Exploring Korean Drama: All About My Romance

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Min Young made a name for herself through her fiery criticism of the ruling party.  She’d look like a hypocrite if she started dating a member of it.  At least, that’s what the show wants us to believe, and I buy it to an extent.  I’d buy it even more if not for one simple fact: Soo Young is a known dissenter.  He has a reputation for being a middle-of-the-road representative.

Even just during the time frame of the show he’s gone on public record multiple times as being for Assembly-wide cooperation, as decrying politics for being such a partisan game, and claiming that no politicians are really that different.  As the series progresses, he supports legislation proposed by/that’s important to the Green Justice Party.  Surely a well-written press release or a heartfelt appeal to the public would be enough to make any but the most belligerent dissenters (and there’s no pleasing such people anyway) supportive or at least understanding of a relationship between Min Young and Soo Young?

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How is dating the guy a bigger scandal than cracking him in the face with this?

I wouldn’t have minded the potential controversy story if it wasn’t the central conflict of the show.  Min Young’s caught hitting National Assembly members over the head with fire hydrants (it’s how she meets Soo Young, actually), tossing glass tumblers at GKP leader’s head, and refusing to apologize on the National Assembly Floor.  All of those controversies, which reflect far more on a politician’s character (especially because two of them happened in front of camera crews while she was on the job) blow over in the span of a few episodes.  But her dating the GKP’s well-known rogue member could end her career?  I just didn’t buy it.

Later, other controversies bubble up that further push Min Young to consider resigning, but she only thinks the most about doing so after her relationship with Soo Young goes public.  I also hated that it was implied that, if a fall was required, Min Young would be the one to take it.  Yes, she was involved in more controversies than Soo Young.  But he’s the jaded one, the one who doesn’t have a passion for politics anymore and believes the system is broken.  He’s also the one who’s smitten faster, who, once he recognizes his crush, seems more concerned with it than with his daily responsibilities.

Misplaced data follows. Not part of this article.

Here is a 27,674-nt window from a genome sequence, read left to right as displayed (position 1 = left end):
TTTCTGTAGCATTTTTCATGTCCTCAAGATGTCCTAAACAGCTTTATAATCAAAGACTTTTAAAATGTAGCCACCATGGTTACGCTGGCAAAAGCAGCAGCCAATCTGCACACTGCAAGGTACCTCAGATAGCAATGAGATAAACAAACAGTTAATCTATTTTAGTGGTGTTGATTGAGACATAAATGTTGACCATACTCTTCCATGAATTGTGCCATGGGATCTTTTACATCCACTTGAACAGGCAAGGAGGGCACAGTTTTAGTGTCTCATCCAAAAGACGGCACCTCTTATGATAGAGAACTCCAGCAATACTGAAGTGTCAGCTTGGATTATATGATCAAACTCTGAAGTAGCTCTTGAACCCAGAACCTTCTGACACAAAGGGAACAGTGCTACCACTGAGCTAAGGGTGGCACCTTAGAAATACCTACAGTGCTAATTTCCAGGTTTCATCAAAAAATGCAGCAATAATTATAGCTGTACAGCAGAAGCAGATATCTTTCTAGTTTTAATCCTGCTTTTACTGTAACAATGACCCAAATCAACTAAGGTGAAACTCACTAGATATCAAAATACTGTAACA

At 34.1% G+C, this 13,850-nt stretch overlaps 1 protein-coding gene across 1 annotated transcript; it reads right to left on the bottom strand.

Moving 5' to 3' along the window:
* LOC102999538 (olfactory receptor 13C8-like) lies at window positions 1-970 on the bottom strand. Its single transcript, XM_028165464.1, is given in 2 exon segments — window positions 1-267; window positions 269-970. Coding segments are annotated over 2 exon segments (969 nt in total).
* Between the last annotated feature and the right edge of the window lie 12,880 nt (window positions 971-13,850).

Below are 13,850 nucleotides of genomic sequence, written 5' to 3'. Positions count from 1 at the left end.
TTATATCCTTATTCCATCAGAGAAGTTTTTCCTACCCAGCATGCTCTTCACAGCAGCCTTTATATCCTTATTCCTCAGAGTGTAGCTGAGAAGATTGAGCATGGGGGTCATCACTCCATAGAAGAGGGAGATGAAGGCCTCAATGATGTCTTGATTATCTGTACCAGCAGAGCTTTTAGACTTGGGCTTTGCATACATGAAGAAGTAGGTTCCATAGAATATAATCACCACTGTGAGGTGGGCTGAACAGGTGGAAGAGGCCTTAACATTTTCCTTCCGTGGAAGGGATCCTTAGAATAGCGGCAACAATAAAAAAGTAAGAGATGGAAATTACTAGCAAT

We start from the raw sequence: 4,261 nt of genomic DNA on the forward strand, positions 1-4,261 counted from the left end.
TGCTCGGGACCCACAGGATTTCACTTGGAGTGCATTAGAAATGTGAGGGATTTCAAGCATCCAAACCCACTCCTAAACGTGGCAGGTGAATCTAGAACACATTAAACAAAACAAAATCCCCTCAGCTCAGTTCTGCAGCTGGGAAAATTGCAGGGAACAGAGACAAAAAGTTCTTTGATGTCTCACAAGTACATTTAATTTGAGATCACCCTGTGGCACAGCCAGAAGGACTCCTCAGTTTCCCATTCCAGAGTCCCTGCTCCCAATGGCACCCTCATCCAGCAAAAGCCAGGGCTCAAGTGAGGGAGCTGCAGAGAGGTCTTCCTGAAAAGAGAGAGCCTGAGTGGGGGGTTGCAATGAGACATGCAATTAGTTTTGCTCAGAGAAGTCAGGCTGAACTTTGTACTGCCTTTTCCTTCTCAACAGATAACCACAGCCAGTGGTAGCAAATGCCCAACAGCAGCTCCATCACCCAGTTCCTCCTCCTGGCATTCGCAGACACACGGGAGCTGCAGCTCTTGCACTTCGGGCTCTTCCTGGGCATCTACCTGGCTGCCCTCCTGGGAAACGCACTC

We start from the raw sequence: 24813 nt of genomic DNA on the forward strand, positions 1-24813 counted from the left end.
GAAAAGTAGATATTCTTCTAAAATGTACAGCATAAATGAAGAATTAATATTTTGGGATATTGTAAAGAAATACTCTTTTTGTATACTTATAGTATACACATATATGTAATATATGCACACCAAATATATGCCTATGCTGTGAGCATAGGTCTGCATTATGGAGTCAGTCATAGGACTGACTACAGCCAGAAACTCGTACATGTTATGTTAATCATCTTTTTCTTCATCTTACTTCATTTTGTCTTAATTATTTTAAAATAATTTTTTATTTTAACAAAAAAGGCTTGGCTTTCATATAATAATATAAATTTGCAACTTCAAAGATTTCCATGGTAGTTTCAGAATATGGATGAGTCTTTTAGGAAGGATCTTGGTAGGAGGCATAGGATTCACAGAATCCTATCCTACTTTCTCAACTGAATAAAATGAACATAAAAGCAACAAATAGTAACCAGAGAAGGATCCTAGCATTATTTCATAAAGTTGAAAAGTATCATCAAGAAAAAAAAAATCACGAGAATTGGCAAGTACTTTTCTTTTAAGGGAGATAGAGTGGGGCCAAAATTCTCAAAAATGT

If someone had to resign or apologize for their relationship (which I’m still not buying), why must it be Min Young and not Soo Young?  Soo Young was even prepared to do so, but Min Young wouldn’t hear of it.  It doesn’t make sense, unless it’s just because she’s the woman.  Yes, there were the aforementioned controversies, but I wanted more development from Soo Young’s side.  We understood Min Young’s reasons for going into politics.  The show never really spelled out Soo Young’s, and if it had just done that, then the way things played out might have made more sense.

All About My Romance suffers from a sadly common problem in kdramas: it starts off strong and promising, with a fresh, interesting, addictive premise and world.  But then it succumbs to melodrama or typical tricks in its second half.  The first half of the series was audacious in its parody.  National Assembly members were characterized as children playing petty tricks to get ahead.  Parties engaged in schoolyard games against each other, only this schoolyard was the National Assembly floor — a floor on which, in the opening episode, a political stalemate results in representatives camping out in the chambers, texting, and playing card games during a filibuster-style political move.

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Staying in my happy place instead.

Such events in All About My Romance were like a balm.  The show just came out earlier this year in Korea, and it proves that we’re not the only ones fed up with our legislative branch.  We’re not the only country where it seems like our Congress is more concerned with juvenile grudges and refusals to compromise.  That’s the show I started watching: a scathing parody that gets away with it all in the guise of over-the-top humor, with an adorable romance to round it out.  If that had continued the whole way through the show, All About My Romance would be one of my favorite kdramas.

As it is, it’s still a good show, especially the first half of the series.  Revel in the political commentary and adorable relationship.  Ditch the show part way through if it stops working for you.  The failure of the second half of the series doesn’t completely tarnish its first half, and All About My Romance is still worth a watch for that.

Kdrama tropes to watch out for: The study abroad, birth secrets, sins of the father.  The first and third are the most egregious, because they make so little sense; they’re especially lazy attempts at late hour melodrama/conflict.  Min Young travels abroad for a year despite the fact that she has partial guardianship of her niece?  No.  She breaks up with Soo Young because it turns out his hated absentee father —who abandoned him in infancy — is the man Soo Young believes might somehow be responsible for her sister’s death in a car accident?  Even if that is true (and she has little reason to believe it), Soo Young has still been just as victimized by this man as Min Young: how does that prevent their being together?  Boo.


You can stream All About My Romance from Viki or Hulu.

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